KULLANIM ÖRNEKLERİNE GÖRE
The global workforce is slowly emerging from a period of extreme disruption and uncertainty.
ARTICLE | 4m read
January 26, 2021
The pandemic has ravaged employment rolls around the globe—but what happens when the pandemic ends and hiring ramps up? Businesses that fail to provide a quality employee experience will face a bidding war for talent, as top candidates take advantage of an economy on the upswing, and flexible work models that allow them to work where they choose.
That became abundantly in the recently published Citrix Talent Accelerator report, a piece of opinion research drawing from 2,000 knowledge workers and 500 HR Directors in large, established corporations and mid-market businesses, based in the US.
Over three-quarters of employees (78 percent) and 72 percent of HR Directors believe that location bias will be eliminated post-pandemic, as talent acquisition is no longer restricted by geographical boundaries. And 86 percent of employees believe that a diverse workforce—whether geographically, ethnically, or neurologically—will become even more important as roles, skills, and company requirements change in the future.
As organizations create and refine D&I (diversity and inclusion) initiatives that prize measurable hiring and retention results, they have an opportunity to build stronger, more diverse teams as they enter this new phase of recovery. But it won’t always be easy. To draw top talent, they will need to make their tech work harder and prioritize the employee experience in meaningful, measurable ways.
Use these core actions to capitalize on the diversity demand:
Overall, employees are more optimistic about diversity than HR Directors are. As mentioned, nearly 90 percent of employees believe that a diverse workforce will become even more important as roles, skills, and company requirements change. However, only 66 percent of HRDs agree.
Employees feel that as technology advances, new roles will value backgrounds and skill sets that may have been underrepresented in the past. One example: Almost three-quarters of knowledge workers believe that neurodiversity will drive a competitive hiring advantage in the future.
On the technology front, there is no doubt that the “Zoom boom” is here to stay. The pandemic has accelerated a new era of tech readiness—but what does this mean for a global talent pool? To enable agile learning, businesses will need to ensure that the latest collaborative technology is in place. This will be the most important factor in recruiting and retaining the best talent: 88% of employees now say that they look for it when searching for a new position.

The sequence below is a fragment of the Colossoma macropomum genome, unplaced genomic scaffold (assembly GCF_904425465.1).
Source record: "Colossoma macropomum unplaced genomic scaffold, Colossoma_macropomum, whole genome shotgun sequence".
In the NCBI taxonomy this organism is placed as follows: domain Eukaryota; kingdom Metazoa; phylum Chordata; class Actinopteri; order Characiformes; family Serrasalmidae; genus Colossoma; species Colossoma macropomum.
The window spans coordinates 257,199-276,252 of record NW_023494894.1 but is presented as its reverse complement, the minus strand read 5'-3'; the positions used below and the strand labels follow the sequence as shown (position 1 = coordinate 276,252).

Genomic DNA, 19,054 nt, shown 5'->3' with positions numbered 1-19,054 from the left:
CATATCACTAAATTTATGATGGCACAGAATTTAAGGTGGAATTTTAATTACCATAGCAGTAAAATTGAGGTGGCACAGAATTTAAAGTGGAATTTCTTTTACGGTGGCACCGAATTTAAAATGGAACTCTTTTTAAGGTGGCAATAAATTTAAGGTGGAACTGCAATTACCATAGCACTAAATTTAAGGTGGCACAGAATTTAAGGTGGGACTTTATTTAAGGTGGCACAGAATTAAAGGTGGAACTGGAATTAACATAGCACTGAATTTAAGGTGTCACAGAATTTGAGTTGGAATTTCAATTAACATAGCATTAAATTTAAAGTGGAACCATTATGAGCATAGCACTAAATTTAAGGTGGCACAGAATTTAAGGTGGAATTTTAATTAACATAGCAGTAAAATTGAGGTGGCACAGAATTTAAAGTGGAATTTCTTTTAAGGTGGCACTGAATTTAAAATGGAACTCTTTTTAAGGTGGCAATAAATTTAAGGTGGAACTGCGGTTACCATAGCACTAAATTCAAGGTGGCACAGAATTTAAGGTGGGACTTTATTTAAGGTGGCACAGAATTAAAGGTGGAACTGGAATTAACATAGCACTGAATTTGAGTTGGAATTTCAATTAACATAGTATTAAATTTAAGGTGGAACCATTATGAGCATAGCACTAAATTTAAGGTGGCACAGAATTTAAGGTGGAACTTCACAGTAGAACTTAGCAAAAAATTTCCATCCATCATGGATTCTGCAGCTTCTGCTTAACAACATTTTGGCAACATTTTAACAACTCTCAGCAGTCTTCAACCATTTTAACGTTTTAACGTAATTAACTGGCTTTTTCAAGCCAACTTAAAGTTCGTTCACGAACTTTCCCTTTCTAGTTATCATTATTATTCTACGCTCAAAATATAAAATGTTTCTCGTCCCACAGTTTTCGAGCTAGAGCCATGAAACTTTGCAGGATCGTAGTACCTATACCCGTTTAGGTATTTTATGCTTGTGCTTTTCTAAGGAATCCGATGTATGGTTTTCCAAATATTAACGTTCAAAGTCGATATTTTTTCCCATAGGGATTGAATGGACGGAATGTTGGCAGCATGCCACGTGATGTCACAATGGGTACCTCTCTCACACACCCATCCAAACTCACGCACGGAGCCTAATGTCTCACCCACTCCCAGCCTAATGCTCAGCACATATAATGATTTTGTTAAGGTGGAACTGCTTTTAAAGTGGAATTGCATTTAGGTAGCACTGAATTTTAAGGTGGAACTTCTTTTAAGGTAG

of employees who believe that a diverse workforce will become even more important as roles, skills, and company requirements change in the future.
66% of HR Directors who agree.
In the new work equation, many roles are untethered from a central office—and location is poised to become even less of a determinant of career success.
Over four-fifths of employees and two-thirds of HRDs think that workers will be more likely to move out of cities if they can continue working remotely. This means that top talent will not be as concentrated as in the past, meaning recruiters will need to cast a wider net.
The movement is already underway. Citrix recently surveyed 2,000 US knowledge workers on the subject to see how their perceptions of large cities have changed in the wake of COVID-19. A highlight was that one in four respondents have already relocated (some away from big cities), or plan to relocate. Of these, 44 percent say the move will be a permanent one.
The year 2020 appears to be a hard reset for city living. Almost one-third (28 percent) of knowledge workers now feel that living in an urban area could hurt their careers. That sentiment may not subside in step with the pandemic: Lockdowns have not just been a catalyst for change, but have proved that productivity is possible from anywhere. A borderless workforce could mean employees are happier, healthier, and more engaged.
of employees who think that diverse talent will be more likely to move out of cities and other urban locations if they can work remotely for a majority of the time.
69% of HR Directors who agree.
In a post-pandemic world, career agility will be a vital method of drawing and retaining diverse talent. But whereas two-thirds of employees predict that their organization will increase investment in learning and development in the coming years, just over half (56 percent) of HRDs agree. Instead, 42 percent of HRDs believe that investment levels will stay exactly the same as they are now.
This is despite 82 percent of employees reporting they will need to reskill or upskill at least once a year to maintain a competitive advantage, whereas only 62 percent of HRDs agree. This disconnect certainly poses an obstacle to D&I initiatives.
Employees are clamoring for more resources to help them grow and develop their careers, but many businesses either fail to act or are unwilling to make the effort. The businesses that do invest will attract—and retain— the best talent.
of employees who predict that their organization will increase investment in learning and development as a way of retaining diverse talent.
56% of HR Directors who agree.
Globalization kickstarted a sea change in hiring practices decades ago, and the pandemic has only accelerated it. Flexible work models empower employees to do their best work, from the places they work best.
With more and more sectors going borderless, it’s time to think beyond the constrained hiring practices of the past. Start your own journey by building collaborative technology and investing in employees’ well-being. Then watch as your D&I strategy accelerates.